In the digital watermarking technology of this invention, a method to calculate the power of the maskers in the transformation domain, such as in the frequency transformation domain, is provided. The method of this invention is able to locate sufficient space to embed the watermark into a digital image file, whereby the watermark is not perceptive to human senses. The invented method includes using the correlation of elements of the digital image file, after being compresses in a particular approach, to design a masking function.

For the DCT coefficients of an image file, the highest value of power of watermark signal which the DCT coefficients may tolerate, such that the watermark may not be perceptive to human senses, may be call “tolerance value” of the DCT coefficients. This tolerance value may be seen as the capacity of the DCT coefficients.

In this invention, the tolerance values may be calculated according to the following equation:

Matrix of tolerance values=Matrix of DCT watermark power factor*Matrix of JPEG quantization  (1)

Wherein DCT watermark power factor may be power factor under the JPEG standard. A useful JPEG quantization table is shown in FIG. 2. In the application of this invention, the DCT watermark power factor may be adjusted by scaling, such that its value varies within a certain scope.

Considering the perceptibility of human senses to watermarks, this invention provided a masking technology to adjust the tolerance value, so that the influence of the masking phenomenon to the tolerance value of the coefficients may be correctly decided. FIG. 3 illustrates a frequency-masking function of an image applicable in this invention. In this figure, the X axis represents the frequency distribution of an image and the Y axis represents the power of the masking phenomenon.

As a result, the DCT watermark power factor may be scaled according to the following equation:

If DCT watermark power factor<50, then let Scaling=5000/(DCT watermark power factor);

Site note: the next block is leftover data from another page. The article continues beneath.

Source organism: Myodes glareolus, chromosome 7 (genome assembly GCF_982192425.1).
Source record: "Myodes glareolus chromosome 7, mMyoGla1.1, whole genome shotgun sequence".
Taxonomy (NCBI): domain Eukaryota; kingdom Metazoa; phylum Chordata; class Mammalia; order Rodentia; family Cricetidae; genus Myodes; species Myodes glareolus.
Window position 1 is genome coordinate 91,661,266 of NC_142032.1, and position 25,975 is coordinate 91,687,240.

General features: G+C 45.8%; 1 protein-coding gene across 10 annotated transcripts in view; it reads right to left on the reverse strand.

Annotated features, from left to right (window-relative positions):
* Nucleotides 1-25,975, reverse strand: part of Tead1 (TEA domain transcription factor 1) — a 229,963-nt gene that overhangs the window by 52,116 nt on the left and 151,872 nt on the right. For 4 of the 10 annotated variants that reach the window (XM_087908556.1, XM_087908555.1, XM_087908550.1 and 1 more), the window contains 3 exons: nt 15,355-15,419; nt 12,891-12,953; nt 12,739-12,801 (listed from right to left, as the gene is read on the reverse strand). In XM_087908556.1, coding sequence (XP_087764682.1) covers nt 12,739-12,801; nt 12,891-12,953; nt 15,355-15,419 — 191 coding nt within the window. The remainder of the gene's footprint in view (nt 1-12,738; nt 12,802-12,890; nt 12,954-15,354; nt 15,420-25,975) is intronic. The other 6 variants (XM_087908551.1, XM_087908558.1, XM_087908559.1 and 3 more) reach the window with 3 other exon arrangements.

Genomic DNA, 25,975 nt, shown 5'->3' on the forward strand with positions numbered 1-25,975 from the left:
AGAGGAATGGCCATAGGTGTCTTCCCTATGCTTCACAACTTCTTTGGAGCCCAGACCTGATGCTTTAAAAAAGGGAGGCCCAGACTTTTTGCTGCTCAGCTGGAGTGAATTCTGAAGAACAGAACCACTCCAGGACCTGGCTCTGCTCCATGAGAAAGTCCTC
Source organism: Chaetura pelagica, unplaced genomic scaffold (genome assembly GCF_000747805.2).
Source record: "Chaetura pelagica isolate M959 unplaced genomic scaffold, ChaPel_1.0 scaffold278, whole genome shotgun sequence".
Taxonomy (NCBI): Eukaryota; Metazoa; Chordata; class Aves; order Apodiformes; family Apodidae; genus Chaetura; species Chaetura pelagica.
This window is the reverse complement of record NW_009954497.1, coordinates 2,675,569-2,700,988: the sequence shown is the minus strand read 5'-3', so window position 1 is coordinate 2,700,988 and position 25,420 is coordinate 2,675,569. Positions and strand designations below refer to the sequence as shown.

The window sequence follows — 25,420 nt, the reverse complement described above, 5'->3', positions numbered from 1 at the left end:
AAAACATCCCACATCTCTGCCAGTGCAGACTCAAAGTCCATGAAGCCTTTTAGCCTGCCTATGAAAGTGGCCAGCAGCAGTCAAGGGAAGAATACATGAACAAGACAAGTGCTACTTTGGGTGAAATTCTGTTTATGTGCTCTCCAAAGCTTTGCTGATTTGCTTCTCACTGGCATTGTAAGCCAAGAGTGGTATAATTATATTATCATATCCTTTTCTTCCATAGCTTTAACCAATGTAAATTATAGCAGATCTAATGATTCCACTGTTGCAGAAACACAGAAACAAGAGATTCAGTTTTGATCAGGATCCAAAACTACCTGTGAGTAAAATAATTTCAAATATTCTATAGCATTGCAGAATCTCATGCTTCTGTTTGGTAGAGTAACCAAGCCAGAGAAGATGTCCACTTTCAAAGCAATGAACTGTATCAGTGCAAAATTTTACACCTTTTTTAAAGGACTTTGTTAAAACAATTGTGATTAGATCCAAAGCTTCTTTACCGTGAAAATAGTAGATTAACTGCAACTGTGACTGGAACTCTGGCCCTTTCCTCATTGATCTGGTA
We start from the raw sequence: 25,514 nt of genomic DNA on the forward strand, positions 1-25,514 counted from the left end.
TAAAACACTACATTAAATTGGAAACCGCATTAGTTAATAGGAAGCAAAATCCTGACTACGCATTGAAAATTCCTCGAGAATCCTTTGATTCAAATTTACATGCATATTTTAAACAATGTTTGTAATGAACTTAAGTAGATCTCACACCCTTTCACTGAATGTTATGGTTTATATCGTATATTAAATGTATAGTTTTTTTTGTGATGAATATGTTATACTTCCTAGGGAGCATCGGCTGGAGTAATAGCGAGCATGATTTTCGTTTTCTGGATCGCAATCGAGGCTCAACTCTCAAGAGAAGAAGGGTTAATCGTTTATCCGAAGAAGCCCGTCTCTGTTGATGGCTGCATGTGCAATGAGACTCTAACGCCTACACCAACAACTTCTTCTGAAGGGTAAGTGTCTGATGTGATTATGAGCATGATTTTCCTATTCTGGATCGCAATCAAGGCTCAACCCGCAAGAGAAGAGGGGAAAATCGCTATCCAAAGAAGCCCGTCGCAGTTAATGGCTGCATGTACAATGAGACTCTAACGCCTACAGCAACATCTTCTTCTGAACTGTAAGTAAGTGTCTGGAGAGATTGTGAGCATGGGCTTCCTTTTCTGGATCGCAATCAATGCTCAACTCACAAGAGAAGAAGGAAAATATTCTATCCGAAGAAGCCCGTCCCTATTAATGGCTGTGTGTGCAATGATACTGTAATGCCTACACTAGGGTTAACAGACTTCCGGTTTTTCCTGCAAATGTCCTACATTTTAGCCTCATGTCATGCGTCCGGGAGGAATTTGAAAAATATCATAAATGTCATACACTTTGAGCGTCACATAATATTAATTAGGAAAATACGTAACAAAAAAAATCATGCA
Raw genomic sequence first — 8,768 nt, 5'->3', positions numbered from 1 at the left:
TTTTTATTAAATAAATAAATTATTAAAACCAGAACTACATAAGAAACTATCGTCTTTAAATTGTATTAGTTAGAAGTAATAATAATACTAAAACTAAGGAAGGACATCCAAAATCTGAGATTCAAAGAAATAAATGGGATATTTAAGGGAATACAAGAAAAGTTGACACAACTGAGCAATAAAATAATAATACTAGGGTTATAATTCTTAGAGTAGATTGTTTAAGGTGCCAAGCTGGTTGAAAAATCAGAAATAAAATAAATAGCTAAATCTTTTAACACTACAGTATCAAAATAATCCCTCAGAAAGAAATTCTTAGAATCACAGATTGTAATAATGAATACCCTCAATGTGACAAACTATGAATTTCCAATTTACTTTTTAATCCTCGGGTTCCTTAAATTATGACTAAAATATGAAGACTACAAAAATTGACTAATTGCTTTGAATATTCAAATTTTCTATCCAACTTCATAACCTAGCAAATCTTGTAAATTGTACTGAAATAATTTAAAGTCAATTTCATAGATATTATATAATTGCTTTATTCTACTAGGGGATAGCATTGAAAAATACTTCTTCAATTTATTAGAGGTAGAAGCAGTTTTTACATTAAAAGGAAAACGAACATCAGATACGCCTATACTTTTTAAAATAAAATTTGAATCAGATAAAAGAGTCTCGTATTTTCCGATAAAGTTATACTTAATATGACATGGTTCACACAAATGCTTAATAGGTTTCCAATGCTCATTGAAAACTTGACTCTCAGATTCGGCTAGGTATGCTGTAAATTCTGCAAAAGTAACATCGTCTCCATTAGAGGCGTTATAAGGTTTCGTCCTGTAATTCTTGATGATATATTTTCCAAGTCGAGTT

Otherwise

Scaling=200−(DCT watermark power factor)*2.

Note that, when DCT watermark power factor is 100, scaling is 0, whereby all elements in the matrix will be 1, representing minimum quantization loss.

In an embodiment of this invention, a simplified 3*3 mask matrix s used to calculate the tolerance values of the DCT coefficients of an image. A 3*3 mask applicable in this invention is shown in FIG. 4. As a result, the perceptibility of human senses to a DCT coefficient may be calculated according to the following equation:

DCT domain human visual sensitivity value=tolerance matrix*masking matrix  (2)

The capacity of a DCT coefficient to contain the watermark information up to the watermark information may be perceptive to human sense (C) may be calculated according to the following equation, while other factors, such as errors, noises during the processing and transmission of the image file, are taken for consideration:

C=1/2*log2 (DCT domain human visual sensitivity)/(image manipulation noise power)+(quantization noise)  (3)

If the image file has been processed for several times, sum of all the noise powers is calculated.

From the above description the modulation of the watermark information of this invention may be described as follows. FIG. 5 illustrates the flow chart of the method for modulating the watermark data of this invention. As shown in this figure, at 501 an original digital image file is obtained and is DCT processed to obtain a matrix of its DCT coefficients V, V=V1, V2, . . . , Vn. At 502 the capacity (ci) of each DCT coefficient of the image file is calculated and the total capacity (C) of the image file is also obtained. In the calculation of the capacity of each pixel and the total capacity of the digital file, equations 1, 2 and 3 are used. If the digital file is a colored image file, the capacity of each primary color is calculated. In this step, the capacity of each DCT coefficient and the total capacity of the image file are stored for further use.